The City of Kodiak has relatively low salaries but remarkably good benefits. That’s the takeaway from Halcyon Consulting, conducted by consultant Jonathan King, hired to review Kodiak’s city employee compensation and compare it around the state. He gave a presentation Tuesday night to the city council.
“So you are not certainly as a community, what we consider to be a salary leader, all right, that’s not what the data indicates,” King said.
King studied 14 different cities around Alaska to compare to Kodiak, among them places like Wasilla, Soldotna, Palmer and Dillingham. Many of these cities have a higher hourly wage than Kodiak. But he says they don’t really compensate much better when you factor in benefits like health and dental insurance.
Retirement benefits were not studied by King since city government employees around the state all have access to the State of Alaska Public Employee Retirement System.
According to King, the take home value at the end of the year is about the same. Insuring a family in Kodiak can be done at almost no cost for city employees; in other communities, monthly premiums deducted from paychecks can be thousands of dollars.
“In your health insurance, you are the only employer in the peer group to require no co-premiums. And if you are an individual with a family, that results in a savings of somewhere between $4000, $6000 a year, compared to many of the other employers that would shift- if we added that $4000 to $6000 in savings, into the effective pay of these individuals… That’s worth $2 to $3 an hour, which would shift a number of these positions,” King said.
Now, that may seem like a great option for many families, but for younger people without dependents it might be less appealing, King said. That’s because they might be looking at take home pay. And among early career police officers, firefighters, and administrative workers, there sure are a lot of younger people without dependents. Kodiak also offers very competitive paid time off, — it’s one of the best cities in the state for vacation days.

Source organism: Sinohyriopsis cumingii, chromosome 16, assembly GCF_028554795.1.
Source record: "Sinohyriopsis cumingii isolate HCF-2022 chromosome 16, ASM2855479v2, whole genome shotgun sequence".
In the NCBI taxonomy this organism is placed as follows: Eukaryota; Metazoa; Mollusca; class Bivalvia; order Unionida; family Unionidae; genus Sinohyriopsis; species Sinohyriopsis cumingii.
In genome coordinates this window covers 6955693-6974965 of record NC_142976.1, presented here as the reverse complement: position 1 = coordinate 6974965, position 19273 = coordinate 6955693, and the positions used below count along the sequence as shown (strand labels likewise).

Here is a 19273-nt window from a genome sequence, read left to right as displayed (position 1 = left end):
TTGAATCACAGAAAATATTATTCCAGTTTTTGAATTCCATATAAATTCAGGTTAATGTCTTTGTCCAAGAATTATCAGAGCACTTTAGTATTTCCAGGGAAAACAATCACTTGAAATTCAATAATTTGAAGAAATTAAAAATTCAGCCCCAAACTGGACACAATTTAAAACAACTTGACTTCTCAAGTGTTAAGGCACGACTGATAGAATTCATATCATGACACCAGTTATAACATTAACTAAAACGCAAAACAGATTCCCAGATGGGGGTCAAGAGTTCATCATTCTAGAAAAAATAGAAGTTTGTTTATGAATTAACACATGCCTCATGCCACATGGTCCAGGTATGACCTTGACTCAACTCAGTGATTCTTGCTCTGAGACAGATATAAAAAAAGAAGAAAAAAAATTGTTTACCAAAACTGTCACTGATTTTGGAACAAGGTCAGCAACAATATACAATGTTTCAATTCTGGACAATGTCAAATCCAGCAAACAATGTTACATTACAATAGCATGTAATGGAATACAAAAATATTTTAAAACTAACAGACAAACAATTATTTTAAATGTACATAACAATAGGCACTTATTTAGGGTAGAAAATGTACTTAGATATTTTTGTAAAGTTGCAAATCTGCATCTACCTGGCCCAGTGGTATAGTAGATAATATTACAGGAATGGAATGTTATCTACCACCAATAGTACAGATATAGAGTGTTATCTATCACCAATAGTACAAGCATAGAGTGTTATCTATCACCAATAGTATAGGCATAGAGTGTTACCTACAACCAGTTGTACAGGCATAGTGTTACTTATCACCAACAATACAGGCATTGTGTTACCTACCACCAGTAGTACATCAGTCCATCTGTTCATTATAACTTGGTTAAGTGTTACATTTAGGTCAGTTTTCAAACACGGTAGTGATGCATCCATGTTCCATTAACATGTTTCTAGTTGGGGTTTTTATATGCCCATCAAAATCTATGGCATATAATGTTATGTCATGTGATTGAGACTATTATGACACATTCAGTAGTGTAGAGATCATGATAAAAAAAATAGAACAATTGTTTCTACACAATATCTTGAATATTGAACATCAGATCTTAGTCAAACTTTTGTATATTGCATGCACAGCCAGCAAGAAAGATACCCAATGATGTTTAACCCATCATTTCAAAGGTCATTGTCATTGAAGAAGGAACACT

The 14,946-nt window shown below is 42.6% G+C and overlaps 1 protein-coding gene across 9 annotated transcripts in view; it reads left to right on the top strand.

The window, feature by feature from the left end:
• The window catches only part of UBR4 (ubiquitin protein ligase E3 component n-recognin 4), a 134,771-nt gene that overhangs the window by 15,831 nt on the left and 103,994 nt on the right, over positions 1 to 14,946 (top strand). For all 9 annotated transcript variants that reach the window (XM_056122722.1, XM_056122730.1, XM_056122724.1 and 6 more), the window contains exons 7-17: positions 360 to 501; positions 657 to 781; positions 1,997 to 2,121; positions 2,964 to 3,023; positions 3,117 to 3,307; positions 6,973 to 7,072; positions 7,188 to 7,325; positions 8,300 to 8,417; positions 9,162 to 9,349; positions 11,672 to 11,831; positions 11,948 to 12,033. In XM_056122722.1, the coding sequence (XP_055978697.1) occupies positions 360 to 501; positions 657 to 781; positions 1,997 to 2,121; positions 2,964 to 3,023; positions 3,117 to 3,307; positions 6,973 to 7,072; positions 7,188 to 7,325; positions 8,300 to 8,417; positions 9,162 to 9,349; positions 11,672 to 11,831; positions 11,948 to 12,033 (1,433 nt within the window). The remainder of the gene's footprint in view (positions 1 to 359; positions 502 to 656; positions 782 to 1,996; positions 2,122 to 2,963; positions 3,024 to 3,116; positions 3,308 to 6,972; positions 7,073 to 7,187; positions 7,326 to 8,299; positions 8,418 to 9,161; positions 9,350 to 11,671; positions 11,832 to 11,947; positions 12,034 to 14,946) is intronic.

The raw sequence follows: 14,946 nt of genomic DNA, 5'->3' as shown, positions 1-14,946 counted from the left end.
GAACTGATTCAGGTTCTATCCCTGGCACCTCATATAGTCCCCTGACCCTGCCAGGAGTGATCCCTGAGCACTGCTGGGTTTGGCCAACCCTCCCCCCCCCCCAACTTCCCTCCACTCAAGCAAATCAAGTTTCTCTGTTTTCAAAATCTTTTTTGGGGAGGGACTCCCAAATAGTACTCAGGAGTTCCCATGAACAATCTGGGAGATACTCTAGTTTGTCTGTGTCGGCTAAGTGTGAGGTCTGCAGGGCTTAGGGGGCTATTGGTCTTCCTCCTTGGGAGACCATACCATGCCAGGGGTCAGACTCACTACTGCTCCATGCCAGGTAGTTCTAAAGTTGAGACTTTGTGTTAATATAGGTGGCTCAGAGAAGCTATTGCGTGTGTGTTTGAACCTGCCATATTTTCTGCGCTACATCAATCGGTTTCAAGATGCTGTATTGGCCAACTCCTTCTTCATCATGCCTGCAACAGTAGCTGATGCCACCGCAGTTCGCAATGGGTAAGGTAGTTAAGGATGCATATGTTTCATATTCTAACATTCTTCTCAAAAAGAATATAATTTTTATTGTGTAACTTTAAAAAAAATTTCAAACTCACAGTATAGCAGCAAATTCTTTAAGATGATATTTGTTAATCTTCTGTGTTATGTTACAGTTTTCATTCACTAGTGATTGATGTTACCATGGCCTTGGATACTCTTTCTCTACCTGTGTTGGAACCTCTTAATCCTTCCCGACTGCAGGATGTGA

So what should the city do? King says that’s a policy call for the city council which commissioned the study to address relatively high turnover in its public sector workforce. King says just boosting wages isn’t necessarily the answer.
“That’s not the takeaway from that study. It’s rarely the takeaway from these studies, but you do have some pockets that I think you need to look at your total package and say, ‘Are we providing what we need to be providing in order to be competitive, and to have people stay here and choose to make this island community their home because we want them to stay?,” King said.
The City Council is meeting again this week to discuss the findings of the compensation study. The full 92-page document can be found here.